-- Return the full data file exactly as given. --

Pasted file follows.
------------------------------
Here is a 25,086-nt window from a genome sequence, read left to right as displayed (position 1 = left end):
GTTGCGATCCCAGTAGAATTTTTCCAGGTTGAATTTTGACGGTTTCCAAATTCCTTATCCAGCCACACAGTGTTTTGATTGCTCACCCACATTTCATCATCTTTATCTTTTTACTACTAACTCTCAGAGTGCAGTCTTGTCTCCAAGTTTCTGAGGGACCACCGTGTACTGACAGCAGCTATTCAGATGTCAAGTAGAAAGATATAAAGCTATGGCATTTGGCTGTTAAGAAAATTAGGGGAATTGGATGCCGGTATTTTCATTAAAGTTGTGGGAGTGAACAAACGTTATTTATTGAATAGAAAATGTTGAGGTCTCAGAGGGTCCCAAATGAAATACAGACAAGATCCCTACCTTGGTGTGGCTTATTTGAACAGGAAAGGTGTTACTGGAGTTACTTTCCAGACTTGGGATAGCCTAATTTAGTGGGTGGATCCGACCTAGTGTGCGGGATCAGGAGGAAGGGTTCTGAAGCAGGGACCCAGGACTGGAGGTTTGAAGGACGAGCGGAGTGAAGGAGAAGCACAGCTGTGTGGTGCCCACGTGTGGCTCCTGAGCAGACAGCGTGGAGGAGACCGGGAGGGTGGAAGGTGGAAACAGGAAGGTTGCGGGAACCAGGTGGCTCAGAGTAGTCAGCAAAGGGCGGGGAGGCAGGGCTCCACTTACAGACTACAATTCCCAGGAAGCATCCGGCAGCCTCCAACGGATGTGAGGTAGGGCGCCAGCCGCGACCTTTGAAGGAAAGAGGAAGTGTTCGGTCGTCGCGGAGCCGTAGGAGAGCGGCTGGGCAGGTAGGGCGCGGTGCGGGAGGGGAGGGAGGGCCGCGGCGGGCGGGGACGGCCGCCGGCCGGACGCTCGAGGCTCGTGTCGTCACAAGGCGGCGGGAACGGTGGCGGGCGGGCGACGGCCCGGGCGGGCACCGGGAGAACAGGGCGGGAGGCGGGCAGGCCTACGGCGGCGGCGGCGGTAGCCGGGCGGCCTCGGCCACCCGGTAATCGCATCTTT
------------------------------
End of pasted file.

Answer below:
Here is a 25,086-nt window from a genome sequence, read left to right as displayed (position 1 = left end):
GTTGCGATCCCAGTAGAATTTTTCCAGGTTGAATTTTGACGGTTTCCAAATTCCTTATCCAGCCACACAGTGTTTTGATTGCTCACCCACATTTCATCATCTTTATCTTTTTACTACTAACTCTCAGAGTGCAGTCTTGTCTCCAAGTTTCTGAGGGACCACCGTGTACTGACAGCAGCTATTCAGATGTCAAGTAGAAAGATATAAAGCTATGGCATTTGGCTGTTAAGAAAATTAGGGGAATTGGATGCCGGTATTTTCATTAAAGTTGTGGGAGTGAACAAACGTTATTTATTGAATAGAAAATGTTGAGGTCTCAGAGGGTCCCAAATGAAATACAGACAAGATCCCTACCTTGGTGTGGCTTATTTGAACAGGAAAGGTGTTACTGGAGTTACTTTCCAGACTTGGGATAGCCTAATTTAGTGGGTGGATCCGACCTAGTGTGCGGGATCAGGAGGAAGGGTTCTGAAGCAGGGACCCAGGACTGGAGGTTTGAAGGACGAGCGGAGTGAAGGAGAAGCACAGCTGTGTGGTGCCCACGTGTGGCTCCTGAGCAGACAGCGTGGAGGAGACCGGGAGGGTGGAAGGTGGAAACAGGAAGGTTGCGGGAACCAGGTGGCTCAGAGTAGTCAGCAAAGGGCGGGGAGGCAGGGCTCCACTTACAGACTACAATTCCCAGGAAGCATCCGGCAGCCTCCAACGGATGTGAGGTAGGGCGCCAGCCGCGACCTTTGAAGGAAAGAGGAAGTGTTCGGTCGTCGCGGAGCCGTAGGAGAGCGGCTGGGCAGGTAGGGCGCGGTGCGGGAGGGGAGGGAGGGCCGCGGCGGGCGGGGACGGCCGCCGGCCGGACGCTCGAGGCTCGTGTCGTCACAAGGCGGCGGGAACGGTGGCGGGCGGGCGACGGCCCGGGCGGGCACCGGGAGAACAGGGCGGGAGGCGGGCAGGCCTACGGCGGCGGCGGCGGTAGCCGGGCGGCCTCGGCCACCCGGTAATCGCATCTTT